So Alfred, would Bob's find_cmap() routine (I think it stands independently of Font::TTF innards) do the job for you? Would the lookup list be an option to ttfont() or a new parameter or something else? And how would you prefer to handle MS vs non-MS systems? Does this pertain to just the producer (writer), or also to the consumer (reader) depending on whether or not the font is embedded? What should default behavior be (e.g., same as today)?

Once the selection of a built-in cmap is out of the way, what remains to be done with the four *.cmap files? I still don't have a good update for them. Should they continue to be used in preference to any built-in font cmap, but just for those 4 specific cases?

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bobh0303 commented Mar 18, 2019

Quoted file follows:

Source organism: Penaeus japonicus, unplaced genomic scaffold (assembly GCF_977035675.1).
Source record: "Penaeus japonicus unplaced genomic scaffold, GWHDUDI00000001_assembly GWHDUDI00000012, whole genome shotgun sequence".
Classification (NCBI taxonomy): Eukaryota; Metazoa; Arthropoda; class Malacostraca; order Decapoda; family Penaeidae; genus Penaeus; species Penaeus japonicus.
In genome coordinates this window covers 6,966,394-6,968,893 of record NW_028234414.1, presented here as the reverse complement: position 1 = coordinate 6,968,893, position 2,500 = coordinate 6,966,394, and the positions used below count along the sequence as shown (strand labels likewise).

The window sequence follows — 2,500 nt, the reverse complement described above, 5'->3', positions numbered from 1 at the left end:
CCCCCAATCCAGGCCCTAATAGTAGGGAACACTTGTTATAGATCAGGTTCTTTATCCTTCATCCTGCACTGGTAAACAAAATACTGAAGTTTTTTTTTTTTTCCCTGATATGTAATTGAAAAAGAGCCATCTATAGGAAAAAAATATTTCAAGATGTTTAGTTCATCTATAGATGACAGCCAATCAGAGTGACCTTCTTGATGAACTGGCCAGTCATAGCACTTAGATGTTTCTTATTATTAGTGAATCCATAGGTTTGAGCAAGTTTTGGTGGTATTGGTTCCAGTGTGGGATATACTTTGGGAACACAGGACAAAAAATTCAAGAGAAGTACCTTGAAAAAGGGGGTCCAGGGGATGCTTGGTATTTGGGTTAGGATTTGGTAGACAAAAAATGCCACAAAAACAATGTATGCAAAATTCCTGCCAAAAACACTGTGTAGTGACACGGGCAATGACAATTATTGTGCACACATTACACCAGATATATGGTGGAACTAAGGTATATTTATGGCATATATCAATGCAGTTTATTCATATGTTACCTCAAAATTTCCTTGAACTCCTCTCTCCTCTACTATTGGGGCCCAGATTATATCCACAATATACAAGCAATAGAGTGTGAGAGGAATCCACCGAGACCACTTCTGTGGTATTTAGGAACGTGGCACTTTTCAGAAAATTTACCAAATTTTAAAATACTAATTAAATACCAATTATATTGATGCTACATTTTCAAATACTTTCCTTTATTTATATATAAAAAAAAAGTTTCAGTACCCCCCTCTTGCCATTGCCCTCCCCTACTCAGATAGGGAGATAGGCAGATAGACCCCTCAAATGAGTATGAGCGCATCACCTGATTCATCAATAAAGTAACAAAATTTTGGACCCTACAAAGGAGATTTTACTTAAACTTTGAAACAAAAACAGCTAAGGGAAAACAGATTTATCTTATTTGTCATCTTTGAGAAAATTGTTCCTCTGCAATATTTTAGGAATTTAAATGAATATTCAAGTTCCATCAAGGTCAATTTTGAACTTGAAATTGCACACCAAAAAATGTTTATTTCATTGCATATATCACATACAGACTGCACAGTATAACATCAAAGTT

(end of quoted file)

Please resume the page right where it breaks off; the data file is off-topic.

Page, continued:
Bob's find_cmap() routine (I think it stands independently of Font::TTF innards)

Actually it does one thing that depends on knowledge of Font::TTF innards: it sets an internal object variable (' mstable') so as to remember the cmap that was actually found. This variable is then used by Font::TTF::Cmap::ms_lookup() to find glyphs using the designated cmap.

I did this on the assumption that your code is actually using the ms_lookup() function. If it is not, it would be cleaner to adjust the code in the gist to not set $cmap->{' mstable'} and then it would be completely free of any innards knowledge.

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terefang commented Mar 18, 2019

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PhilterPaper commented Mar 20, 2019

So how about tweaking the PDF::Builder code to do the following: